In the realm of cinema, few films manage to strike a chord as deeply as the 2016 historical drama ‘Loving.’ Directed by Jeff Nichols, this film tells the remarkable true story of Richard and Mildred Loving, a couple whose love transcended boundaries, both in matters of the heart and the law. As a legal English teacher, I find this movie to be an exceptional teaching tool, shedding light on the intricacies of the American legal system, particularly the era of anti-miscegenation laws.
Before delving into the legal aspects, let’s briefly touch upon the plot of ‘Loving.’ The film portrays the real-life love story of Richard Loving (played by Joel Edgerton) and Mildred Loving (played by Ruth Negga), an interracial couple living in Virginia in the 1950s. Their union violated the state’s Racial Integrity Act, which prohibited interracial marriages.
To evade arrest, the Lovings were forced to leave their home state and settle in Washington, D.C., where their marriage was recognised. However, the couple longed to return to their roots in Virginia, and their enduring love for one another fueled a legal battle that would ultimately change the course of American history.
Anti-miscegenation laws, often referred to simply as “anti-mixing” or “racial purity” laws, were a collection of state statutes in the United States that prohibited interracial marriages. These laws were prevalent in the American South from the late 17th century until the mid-20th century. The central idea behind these laws was to maintain racial purity, as proponents believed that the mixing of races would lead to the degradation of the white race.
Virginia’s Racial Integrity Act of 1924, under which the Lovings were charged, is a stark example of these laws. It declared it illegal for people classified as “white” and people classified as “colored” to marry. The law relied on the one-drop rule, which meant that anyone with even a single drop of non-white ancestry was considered non-white.
The Legal Battle
The Lovings’ legal battle began when Mildred, after giving birth to their first child, decided to write a letter to then-Attorney General Robert F. Kennedy seeking help. Kennedy forwarded their case to the American Civil Liberties Union (ACLU), which took on their cause.
The case of Loving v. Virginia eventually made its way to the Supreme Court of the United States. In a landmark decision delivered on June 12, 1967, the Supreme Court unanimously declared Virginia’s anti-miscegenation laws unconstitutional. In the words of Chief Justice Earl Warren, “The freedom to marry has long been recognized as one of the vital personal rights essential to the orderly pursuit of happiness by free men.”
This decision not only struck down Virginia’s laws but also invalidated similar laws in 15 other states, finally legalising interracial marriage across the United States.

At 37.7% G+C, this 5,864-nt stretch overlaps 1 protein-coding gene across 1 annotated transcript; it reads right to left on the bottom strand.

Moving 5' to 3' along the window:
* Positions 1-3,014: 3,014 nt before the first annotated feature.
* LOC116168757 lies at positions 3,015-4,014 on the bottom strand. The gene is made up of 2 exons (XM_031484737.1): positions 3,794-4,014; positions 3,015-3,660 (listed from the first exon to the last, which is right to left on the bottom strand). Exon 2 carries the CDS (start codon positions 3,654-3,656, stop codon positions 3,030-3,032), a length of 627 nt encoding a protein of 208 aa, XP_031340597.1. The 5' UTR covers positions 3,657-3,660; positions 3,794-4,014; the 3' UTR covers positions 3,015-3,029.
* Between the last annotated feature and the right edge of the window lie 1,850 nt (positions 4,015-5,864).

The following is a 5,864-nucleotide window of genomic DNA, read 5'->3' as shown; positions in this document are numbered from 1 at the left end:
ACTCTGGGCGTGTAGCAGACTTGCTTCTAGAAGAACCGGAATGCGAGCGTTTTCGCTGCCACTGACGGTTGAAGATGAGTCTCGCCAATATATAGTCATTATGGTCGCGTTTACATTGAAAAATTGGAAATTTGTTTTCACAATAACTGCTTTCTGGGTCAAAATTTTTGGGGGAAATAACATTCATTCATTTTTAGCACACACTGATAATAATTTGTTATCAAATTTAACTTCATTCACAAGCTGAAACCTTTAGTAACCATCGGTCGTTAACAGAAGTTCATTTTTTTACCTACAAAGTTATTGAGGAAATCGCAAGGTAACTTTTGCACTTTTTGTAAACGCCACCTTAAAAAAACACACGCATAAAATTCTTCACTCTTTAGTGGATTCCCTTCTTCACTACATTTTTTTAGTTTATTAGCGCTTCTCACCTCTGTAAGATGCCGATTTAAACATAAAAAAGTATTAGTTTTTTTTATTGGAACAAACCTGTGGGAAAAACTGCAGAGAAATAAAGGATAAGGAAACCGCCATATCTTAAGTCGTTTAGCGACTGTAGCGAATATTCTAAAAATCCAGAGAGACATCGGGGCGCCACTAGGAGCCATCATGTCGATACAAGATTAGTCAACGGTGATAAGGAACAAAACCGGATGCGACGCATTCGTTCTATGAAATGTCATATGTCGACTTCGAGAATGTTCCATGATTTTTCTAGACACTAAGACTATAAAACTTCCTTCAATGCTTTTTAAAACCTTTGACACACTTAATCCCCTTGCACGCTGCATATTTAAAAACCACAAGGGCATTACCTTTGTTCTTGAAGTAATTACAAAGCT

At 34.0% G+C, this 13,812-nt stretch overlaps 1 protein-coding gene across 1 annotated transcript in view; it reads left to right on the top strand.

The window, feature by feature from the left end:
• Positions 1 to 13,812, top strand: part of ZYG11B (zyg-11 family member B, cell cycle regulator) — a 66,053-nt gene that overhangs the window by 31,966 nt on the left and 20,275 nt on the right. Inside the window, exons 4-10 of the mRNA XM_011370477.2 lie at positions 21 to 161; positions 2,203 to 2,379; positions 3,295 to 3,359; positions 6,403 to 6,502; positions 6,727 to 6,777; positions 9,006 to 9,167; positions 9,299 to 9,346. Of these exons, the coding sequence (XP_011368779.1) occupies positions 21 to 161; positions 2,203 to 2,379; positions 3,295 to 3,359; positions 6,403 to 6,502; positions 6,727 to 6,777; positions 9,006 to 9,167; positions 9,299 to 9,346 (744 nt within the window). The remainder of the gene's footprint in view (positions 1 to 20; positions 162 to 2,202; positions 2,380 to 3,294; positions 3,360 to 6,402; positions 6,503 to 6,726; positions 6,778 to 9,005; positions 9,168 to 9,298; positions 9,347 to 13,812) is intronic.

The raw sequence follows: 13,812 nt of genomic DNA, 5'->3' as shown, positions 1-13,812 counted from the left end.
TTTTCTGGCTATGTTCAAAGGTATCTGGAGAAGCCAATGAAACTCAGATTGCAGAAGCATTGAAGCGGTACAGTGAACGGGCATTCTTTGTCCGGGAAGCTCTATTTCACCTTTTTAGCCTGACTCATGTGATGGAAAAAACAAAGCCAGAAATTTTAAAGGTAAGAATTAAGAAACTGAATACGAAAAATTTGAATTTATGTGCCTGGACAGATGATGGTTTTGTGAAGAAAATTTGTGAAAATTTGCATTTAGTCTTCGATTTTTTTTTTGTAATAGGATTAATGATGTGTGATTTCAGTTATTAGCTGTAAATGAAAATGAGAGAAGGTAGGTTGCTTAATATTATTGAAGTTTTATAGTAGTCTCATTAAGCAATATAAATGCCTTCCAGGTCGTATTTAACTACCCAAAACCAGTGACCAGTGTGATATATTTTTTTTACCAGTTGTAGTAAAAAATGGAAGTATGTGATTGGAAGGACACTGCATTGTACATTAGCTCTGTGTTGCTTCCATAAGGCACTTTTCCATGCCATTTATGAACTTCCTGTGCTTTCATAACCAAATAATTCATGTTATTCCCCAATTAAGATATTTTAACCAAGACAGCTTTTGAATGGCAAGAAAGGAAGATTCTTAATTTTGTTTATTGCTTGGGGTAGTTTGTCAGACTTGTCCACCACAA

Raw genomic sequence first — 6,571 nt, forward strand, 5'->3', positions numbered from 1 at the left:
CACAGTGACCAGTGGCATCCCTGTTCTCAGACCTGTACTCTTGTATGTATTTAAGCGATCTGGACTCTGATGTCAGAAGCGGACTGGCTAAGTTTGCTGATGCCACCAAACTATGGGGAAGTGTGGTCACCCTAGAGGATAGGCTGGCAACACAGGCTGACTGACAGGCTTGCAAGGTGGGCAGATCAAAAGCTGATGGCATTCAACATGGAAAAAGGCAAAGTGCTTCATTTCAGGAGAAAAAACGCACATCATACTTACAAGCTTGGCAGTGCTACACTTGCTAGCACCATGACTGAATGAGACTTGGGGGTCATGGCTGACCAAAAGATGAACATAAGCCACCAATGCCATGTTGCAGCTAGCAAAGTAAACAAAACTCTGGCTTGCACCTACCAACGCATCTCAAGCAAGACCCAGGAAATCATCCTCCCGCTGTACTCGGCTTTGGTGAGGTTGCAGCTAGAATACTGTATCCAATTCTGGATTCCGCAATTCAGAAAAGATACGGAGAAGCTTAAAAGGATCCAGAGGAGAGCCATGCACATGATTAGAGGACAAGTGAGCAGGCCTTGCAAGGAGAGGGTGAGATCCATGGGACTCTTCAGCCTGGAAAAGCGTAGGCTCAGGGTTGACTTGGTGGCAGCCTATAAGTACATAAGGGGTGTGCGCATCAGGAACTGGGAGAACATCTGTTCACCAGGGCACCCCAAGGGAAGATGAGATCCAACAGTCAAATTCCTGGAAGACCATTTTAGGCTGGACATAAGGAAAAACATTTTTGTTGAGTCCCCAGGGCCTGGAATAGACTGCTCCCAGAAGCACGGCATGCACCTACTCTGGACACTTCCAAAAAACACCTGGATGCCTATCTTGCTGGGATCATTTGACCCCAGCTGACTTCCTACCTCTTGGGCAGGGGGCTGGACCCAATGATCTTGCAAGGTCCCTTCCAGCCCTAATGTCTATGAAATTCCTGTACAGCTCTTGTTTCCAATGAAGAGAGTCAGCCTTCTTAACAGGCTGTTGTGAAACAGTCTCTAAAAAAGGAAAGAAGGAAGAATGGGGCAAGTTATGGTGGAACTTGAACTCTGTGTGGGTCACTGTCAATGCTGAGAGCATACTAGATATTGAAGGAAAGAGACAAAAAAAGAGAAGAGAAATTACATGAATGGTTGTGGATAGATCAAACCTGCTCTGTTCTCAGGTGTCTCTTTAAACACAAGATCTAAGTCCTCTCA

The Legal Significance of this legal movie
From a legal perspective, ‘Loving’ offers a profound glimpse into the workings of the American legal system. The film showcases the power of love in challenging and ultimately changing deeply ingrained legal structures. It reminds us that even the most oppressive laws can be challenged through the courts, leading to significant social change.
Additionally, ‘Loving’ highlights the importance of understanding the language and terminology used in legal documents and arguments. As a legal English teacher, I find it crucial to emphasise the role of precise language in legal proceedings. The very definition of who was considered “white” or “colored” in Virginia’s anti-miscegenation laws hinged on specific wording and classifications.
In conclusion, the movie ‘Loving’ is not just a beautifully crafted love story but also a compelling exploration of the legal battles that have shaped the United States. It serves as a testament to the enduring power of love and the impact of legal decisions on society. As a legal English teacher, I believe that this film can be a valuable educational tool, illustrating the importance of language and legal precision in the pursuit of justice.
The Lovings’ story is a reminder that love knows no colour or boundaries, and that, in the face of injustice, the legal system can be a force for positive change. ‘Loving’ is a poignant tribute to the Lovings’ courage and to the progress that can be achieved when individuals are willing to stand up for their love and their rights.
Dowd, K. E. (2016, October 26). Richard and Mildred Loving: The real-life story of the couple in the buzzy film. Peoplemag. https://people.com/movies/richard-mildred-loving-real-story/#:~:text=With%20a%20perfect%20last%20name,the%20Supreme%20Court%20in%201967.
IMDb.com. (2016, November 4). Loving. IMDb. https://www.imdb.com/title/tt4669986/
Wolfe, C. B. (2023, February 6). Racial integrity laws (1924–1930). Encyclopedia Virginia. https://encyclopediavirginia.org/entries/racial-integrity-laws-1924-1930/